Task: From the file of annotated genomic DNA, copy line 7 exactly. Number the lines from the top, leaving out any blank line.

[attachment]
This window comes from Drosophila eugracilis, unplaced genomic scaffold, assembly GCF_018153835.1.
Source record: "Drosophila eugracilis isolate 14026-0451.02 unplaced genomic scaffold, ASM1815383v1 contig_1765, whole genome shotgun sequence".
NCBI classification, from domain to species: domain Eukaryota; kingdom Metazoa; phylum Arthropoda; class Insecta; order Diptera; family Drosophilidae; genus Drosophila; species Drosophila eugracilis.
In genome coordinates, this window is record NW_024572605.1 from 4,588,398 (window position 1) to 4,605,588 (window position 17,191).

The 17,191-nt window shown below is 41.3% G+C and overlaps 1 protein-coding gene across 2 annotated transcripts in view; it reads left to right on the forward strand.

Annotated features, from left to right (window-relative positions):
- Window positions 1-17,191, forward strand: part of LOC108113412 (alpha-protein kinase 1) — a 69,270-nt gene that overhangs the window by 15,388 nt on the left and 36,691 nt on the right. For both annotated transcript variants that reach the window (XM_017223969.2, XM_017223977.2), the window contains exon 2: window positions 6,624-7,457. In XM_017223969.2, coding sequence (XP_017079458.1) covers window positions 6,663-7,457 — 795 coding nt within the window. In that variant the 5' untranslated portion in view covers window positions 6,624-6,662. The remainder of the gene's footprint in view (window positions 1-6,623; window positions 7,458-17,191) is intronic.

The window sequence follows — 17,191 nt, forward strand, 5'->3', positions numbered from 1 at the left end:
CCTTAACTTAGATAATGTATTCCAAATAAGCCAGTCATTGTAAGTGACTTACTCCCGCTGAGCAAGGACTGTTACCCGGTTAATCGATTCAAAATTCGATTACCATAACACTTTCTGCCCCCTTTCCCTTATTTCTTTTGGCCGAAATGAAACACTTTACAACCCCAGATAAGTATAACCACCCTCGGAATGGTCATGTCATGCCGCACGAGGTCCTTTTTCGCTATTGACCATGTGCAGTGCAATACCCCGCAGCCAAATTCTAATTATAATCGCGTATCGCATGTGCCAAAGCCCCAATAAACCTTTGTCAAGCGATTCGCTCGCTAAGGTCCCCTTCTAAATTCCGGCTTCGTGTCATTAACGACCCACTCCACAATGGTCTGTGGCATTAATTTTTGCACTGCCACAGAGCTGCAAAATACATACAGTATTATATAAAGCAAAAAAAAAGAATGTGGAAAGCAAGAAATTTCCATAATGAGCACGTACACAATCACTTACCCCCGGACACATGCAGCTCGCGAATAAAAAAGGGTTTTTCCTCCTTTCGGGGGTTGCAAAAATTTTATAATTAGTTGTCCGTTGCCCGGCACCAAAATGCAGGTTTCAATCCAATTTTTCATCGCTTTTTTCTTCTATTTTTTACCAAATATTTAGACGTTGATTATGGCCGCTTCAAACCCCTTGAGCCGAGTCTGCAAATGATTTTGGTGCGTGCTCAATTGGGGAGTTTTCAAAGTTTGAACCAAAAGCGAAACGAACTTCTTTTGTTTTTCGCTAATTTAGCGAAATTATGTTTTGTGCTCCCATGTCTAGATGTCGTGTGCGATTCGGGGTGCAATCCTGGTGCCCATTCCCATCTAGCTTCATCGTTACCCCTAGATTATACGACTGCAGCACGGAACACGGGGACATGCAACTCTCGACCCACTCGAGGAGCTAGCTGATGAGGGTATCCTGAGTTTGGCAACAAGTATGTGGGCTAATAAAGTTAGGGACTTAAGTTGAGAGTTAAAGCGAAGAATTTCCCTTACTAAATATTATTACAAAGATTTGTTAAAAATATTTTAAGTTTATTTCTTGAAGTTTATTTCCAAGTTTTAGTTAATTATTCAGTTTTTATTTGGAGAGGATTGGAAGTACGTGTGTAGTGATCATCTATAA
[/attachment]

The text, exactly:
- Window positions 1-17,191, forward strand: part of LOC108113412 (alpha-protein kinase 1) — a 69,270-nt gene that overhangs the window by 15,388 nt on the left and 36,691 nt on the right. For both annotated transcript variants that reach the window (XM_017223969.2, XM_017223977.2), the window contains exon 2: window positions 6,624-7,457. In XM_017223969.2, coding sequence (XP_017079458.1) covers window positions 6,663-7,457 — 795 coding nt within the window. In that variant the 5' untranslated portion in view covers window positions 6,624-6,662. The remainder of the gene's footprint in view (window positions 1-6,623; window positions 7,458-17,191) is intronic.